*Olympus EVOLT E-330 -*The Olympus EVOLT E-330 lists for $1100, and has a 7.5-megapixel sensor. Unlike the Rebel XTi, it has a live preview. The live preview allows the E-330 to act something like a compact camera, which may appeal to some users transitioning from point-and-shoot models. The most useful aspect of the live preview is for enlarged manual focus, a slow process. It's best for macro photography of still subjects. The E-330 has a dust reduction system, much like the one in the Rebel XTi. Olympus introduced the vibrating plate system long ago.
**The Canon Rebel XTi's predecessor, the Rebel XT, seemed like an overwhelming value proposition – for its time, a quick, full-featured 8-megapixel DSLR for under $1000. The original Digital Rebel was slow and clunky, and the Rebel series matured with the XT.
The Canon EOS Digital Rebel XTi offers a significant increase in pixel count, and a better interface, but other manufacturers have caught up in the entry-level DSLR race. The XTi is good, but it's very clear how Canon kept the price down: it's not sturdy, it has only one control dial, and its fit and finish aren't up to the standard of other Canon DSLRs. The Rebel XTi's price is justified, but users who can spend more might want to pay for a more durable camera.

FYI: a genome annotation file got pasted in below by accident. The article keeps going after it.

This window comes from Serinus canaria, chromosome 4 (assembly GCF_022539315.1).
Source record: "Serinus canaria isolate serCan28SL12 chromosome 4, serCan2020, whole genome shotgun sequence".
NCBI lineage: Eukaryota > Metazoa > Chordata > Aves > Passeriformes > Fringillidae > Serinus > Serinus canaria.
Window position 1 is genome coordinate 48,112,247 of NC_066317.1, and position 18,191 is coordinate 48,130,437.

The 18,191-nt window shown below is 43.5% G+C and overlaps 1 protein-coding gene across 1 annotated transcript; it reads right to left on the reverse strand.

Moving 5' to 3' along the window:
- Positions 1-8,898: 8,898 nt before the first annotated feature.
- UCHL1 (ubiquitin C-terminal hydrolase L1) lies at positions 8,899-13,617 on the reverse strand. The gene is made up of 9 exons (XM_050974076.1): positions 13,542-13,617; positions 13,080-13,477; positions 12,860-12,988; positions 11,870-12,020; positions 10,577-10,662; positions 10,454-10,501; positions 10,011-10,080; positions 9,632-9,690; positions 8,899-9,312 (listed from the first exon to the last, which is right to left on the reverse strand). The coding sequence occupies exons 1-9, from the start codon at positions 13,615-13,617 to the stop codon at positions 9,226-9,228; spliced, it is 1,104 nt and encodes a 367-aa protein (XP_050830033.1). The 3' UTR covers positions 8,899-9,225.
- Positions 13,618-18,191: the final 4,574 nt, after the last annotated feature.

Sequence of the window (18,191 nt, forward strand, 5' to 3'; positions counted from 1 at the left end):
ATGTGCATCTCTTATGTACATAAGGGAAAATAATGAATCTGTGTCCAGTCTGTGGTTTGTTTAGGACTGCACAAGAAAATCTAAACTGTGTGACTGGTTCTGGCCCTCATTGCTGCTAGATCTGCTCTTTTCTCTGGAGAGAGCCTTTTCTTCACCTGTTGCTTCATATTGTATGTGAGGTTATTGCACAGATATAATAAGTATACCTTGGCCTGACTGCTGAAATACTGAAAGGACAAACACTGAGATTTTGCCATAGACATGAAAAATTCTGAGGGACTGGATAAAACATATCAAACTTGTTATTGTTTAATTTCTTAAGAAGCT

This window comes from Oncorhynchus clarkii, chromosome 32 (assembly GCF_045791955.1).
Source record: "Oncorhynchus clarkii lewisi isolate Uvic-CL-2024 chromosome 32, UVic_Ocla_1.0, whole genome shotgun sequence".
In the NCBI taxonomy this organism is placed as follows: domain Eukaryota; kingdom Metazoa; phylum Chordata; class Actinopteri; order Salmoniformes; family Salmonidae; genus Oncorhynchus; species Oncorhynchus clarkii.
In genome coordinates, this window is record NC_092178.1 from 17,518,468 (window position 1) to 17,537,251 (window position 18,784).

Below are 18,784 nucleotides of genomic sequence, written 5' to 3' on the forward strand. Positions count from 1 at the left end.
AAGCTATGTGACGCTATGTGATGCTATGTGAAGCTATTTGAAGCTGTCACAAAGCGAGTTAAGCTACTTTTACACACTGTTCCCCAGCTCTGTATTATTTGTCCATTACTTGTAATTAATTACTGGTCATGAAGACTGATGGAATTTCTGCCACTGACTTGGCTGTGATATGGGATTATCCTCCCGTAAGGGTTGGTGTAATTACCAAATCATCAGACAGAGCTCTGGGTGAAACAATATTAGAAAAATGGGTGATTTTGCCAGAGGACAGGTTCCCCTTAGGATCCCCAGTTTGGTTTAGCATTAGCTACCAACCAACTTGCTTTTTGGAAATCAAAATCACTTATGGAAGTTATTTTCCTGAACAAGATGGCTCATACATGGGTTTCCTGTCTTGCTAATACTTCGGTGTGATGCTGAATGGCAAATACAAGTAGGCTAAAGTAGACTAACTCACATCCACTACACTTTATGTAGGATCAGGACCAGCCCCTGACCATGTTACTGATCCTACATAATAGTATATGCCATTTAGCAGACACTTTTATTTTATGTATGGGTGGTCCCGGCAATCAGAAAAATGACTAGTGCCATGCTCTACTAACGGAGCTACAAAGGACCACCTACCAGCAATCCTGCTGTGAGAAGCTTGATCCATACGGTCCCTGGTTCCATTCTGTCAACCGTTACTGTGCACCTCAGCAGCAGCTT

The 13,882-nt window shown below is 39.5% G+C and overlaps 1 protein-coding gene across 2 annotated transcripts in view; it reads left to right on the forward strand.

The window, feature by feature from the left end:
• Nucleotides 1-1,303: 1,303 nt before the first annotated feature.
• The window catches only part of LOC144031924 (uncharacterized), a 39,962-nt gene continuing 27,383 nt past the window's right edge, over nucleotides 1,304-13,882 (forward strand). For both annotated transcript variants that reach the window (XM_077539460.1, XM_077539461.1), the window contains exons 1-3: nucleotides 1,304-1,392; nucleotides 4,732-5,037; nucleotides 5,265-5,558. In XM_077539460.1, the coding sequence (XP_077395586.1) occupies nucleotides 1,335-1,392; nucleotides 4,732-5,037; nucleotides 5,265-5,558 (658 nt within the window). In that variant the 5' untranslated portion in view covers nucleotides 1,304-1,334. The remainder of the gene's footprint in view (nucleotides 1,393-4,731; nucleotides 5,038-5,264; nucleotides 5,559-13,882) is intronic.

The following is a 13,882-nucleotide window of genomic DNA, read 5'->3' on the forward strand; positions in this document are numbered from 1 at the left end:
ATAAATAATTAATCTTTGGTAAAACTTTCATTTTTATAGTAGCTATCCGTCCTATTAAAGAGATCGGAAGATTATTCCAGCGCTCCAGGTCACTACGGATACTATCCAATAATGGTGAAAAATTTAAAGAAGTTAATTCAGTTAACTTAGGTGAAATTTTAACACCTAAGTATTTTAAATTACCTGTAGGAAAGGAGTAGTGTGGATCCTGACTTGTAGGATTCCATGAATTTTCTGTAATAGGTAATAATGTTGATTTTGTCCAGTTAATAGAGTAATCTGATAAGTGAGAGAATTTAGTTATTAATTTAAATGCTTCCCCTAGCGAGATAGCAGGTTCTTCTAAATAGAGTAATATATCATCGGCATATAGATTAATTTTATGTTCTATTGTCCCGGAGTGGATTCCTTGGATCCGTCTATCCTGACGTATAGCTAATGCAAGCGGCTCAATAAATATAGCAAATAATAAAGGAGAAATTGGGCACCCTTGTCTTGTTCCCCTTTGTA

**Who It’s For
***Point-and-Shooters -* The Rebel XTi is made for point-and-shooters who are hungry for a DSLR. The XTi is good for snapshots, and provides room to grow.
*Budget Consumers - *The Rebel XTi is an inexpensive DSLR, and an inexpensive entry into the Canon line. It's a strong contender for photographers who plan to grow, but who are on a budget.
*Gadget Freaks - *We don't see geek appeal in the Canon XTi. The dust reduction system has been done before, although the LCD-off sensor is useful.
Manual Control Freaks - We'd rather have two control wheels when shooting manual, so the Rebel XTi isn't the perfect choice for this group, though it's otherwise capable.
Pros/Serious Amateurs - The Rebel XTi just doesn't seem sturdy enough for this group. Even as a backup camera, it feels flimsy.
**Plenty of users will enjoy the Canon EOS Digital Rebel XTi. In automatic modes, it's easy to use, and snapshooters will be pleased with its quality. If they don't make enlargements, though, users won't see a difference between shots from the 10-megapixel XTi and ones from lower-resolution cameras.
DSLRs should have complete manual controls, and the Rebel XTi scores well on that account. However, it should have been more convenient to control and the dials and buttons should have been better designed, better finished, and more extensive.
Finally, we don't think anyone is going to buy a Rebel XTi with the thought that it's a disposable camera. Canon customers will expect years of service. Unfortunately, it doesn't feel as though the XTi is built for the long haul. Its parts should fit together better, and it should be better sealed against dust and dirt. However, the camera's redeeming attribute is its CMOS sensor, which has historically performed well in low light and surpassed the competition at higher ISO settings.
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Patrick Singleton is a valued contributor to the Reviewed.com family of sites.